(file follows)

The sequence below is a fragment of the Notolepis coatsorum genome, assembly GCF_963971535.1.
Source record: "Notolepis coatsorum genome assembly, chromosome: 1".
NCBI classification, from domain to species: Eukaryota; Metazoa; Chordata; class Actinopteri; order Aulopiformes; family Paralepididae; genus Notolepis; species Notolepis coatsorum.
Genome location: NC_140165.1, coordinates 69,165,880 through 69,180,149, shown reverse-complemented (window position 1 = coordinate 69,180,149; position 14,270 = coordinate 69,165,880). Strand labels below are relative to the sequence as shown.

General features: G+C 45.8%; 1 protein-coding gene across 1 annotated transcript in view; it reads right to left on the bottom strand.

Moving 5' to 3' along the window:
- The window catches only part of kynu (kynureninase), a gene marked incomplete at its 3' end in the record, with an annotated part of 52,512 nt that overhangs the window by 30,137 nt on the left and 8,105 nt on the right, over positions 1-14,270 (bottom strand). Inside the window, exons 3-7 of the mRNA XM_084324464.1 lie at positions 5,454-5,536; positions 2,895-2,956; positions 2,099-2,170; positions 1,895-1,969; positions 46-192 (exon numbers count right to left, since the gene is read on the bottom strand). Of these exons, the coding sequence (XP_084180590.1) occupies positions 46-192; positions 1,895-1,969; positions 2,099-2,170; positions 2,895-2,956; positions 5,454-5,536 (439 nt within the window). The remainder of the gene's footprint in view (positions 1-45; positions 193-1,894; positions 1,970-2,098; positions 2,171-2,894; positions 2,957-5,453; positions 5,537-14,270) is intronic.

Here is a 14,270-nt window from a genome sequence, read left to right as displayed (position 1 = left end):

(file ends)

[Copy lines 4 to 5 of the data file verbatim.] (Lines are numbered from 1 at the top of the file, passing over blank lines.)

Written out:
Genome location: NC_140165.1, coordinates 69,165,880 through 69,180,149, shown reverse-complemented (window position 1 = coordinate 69,180,149; position 14,270 = coordinate 69,165,880). Strand labels below are relative to the sequence as shown.

General features: G+C 45.8%; 1 protein-coding gene across 1 annotated transcript in view; it reads right to left on the bottom strand.